Differentiation of respiratory epithelium in a 3-dimensional co-culture with fibroblasts embedded in fibrin gel
© Albers et al. 2016
Received: 25 September 2015
Accepted: 12 January 2016
Published: 1 March 2016
Tracheal tissue engineering is a promising option for the treatment of tracheal defects. In a previous study we proved the suitability of fibrin gel as a scaffold for tracheal tissue engineering. This study investigates whether the differentiation of respiratory epithelium can be increased by culturing epithelial cells in a three dimensional system containing fibroblasts embedded into fibrin gel.
Respiratory epithelial cells were isolated from porcine trachea, seeded onto a fibrin gel and kept in air-liquid-interface culture for 33 days. Morphology as well as pan-cytokeratin, MUC5AC and claudin-1 expression of cells cultured on pure fibrin gel were compared to culture on gels containing fibroblasts.
After two weeks, cells seeded on pure fibrin gel were multilayered, showed hyperproliferation and dedifferentiation. Co-cultured cells built up a pseudostratified epithelium. The differentiation and organization of epithelial structure improved with respect to time. After four weeks, morphology of the co-cultured respiratory epithelium resembled native tracheal epithelium. Immunohistochemistry showed that respiratory epithelium co-cultured with fibroblasts had an increasing similarity of pan-cytokeratin expression compared to native trachea. Cells cultured without fibroblasts differed in pan-cytokeratin expression from native trachea and did not show any improvement of differentiation. Immunohistochemical staining of MUC5AC and claudin-1 proved seeded cells being respiratory epithelial cells.
This study indicates that adding fibroblasts to fibrin gel positively influences the differentiation of respiratory epithelium.
Long segment tracheomalacia and tracheostenosis are diseases with significant morbidity and a high mortality rate, since they affect respiration and mucociliary function of the trachea . They mandate surgical treatment or stent implantation to ensure an adequate quality of life or even to permit survival of the patient. Long segment tracheal reconstruction requires replacement tissues, for example costal cartilage,  since an end to end anastomosis can create tension on the trachea. Harvesting costal cartilage might cause donor site morbidity and necessitates several surgical procedures.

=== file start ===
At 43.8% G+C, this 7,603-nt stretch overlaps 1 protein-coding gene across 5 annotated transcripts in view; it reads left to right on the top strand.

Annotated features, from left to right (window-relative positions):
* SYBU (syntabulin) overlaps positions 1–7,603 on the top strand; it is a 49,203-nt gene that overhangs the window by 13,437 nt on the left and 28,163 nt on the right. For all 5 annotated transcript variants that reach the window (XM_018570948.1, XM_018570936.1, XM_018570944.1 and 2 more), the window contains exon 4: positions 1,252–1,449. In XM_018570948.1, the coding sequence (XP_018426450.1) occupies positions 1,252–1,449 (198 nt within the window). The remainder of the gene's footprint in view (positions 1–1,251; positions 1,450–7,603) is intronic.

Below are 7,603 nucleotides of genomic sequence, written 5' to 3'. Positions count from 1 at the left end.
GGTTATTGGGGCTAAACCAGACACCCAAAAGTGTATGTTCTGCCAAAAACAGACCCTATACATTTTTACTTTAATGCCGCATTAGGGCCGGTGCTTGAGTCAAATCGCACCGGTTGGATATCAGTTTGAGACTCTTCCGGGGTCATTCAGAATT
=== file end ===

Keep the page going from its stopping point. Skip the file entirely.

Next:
Tracheal tissue engineering is a promising option for the treatment of tracheal defects. A tissue engineered construct might conserve mucociliary function and could be a main advantage for the patient. It would help to overcome the shortage of donor organs in allogenic transplantation and to prevent the patient's lifelong immunosuppressive treatment. Macchiarini et al. successfully implanted a decellularized tracheal homograft seeded with respiratory epithelial cells . Since decellularized matrices also need donor organs this approach might compete with organs required for transplantation. In their last proof of concept study, this group transplanted a stem-cell-seeded bioartificial nanocomposite into a 36 year old tracheal cancer patient .
Scaffolds in tracheal tissue engineering can also be produced from natural polymers such as collagen or fibrin gel. We already demonstrated the suitability of fibrin gel as a scaffold for tracheal tissue engineering . Proliferation, functionality and differentiation of respiratory epithelial cells grown on fibrin gel were compared to cells cultured on a collagen-coated, microporous membrane. The study revealed no significant differences in differentiation, functionality or proliferation. We concluded that fibrin gel can be an approach in developing a scaffold for tracheal tissue engineering, as it can be produced autologously. Injection molding can be used to create complex geometries and its degradation can be controlled by protease inhibitors .
Two dimensional co-culture systems with fibroblasts are an established method to improve the differentiation of respiratory epithelium. Goto et al. co-cultured fibroblasts and respiratory epithelial cells in an air-liquid-interface (ALI) culture system, where both cell types were seeded onto different sites of an amnion membrane. They found positive effects on morphology of the cells . Also, it is a common culture system to investigate molecular mechanisms of asthma .
We hypothesized that co-culture with fibroblasts might improve the differentiation of respiratory epithelium in a three-dimensional tissue model based on fibroblasts embedded into fibrin gel.
Respiratory epithelial cells were seeded either onto pure fibrin gels or onto fibrin gels containing fibroblasts. The constructs were cultured on membrane inserts for up to 33 days, assessing cell proliferation and differentiation after 7, 14, 21 and 33 days. ALI culture conditions were established as soon as transepithelial electrical resistance suggested full epithelial coverage of the constructs. All experiments were performed in triplicate for every point of time of analysis.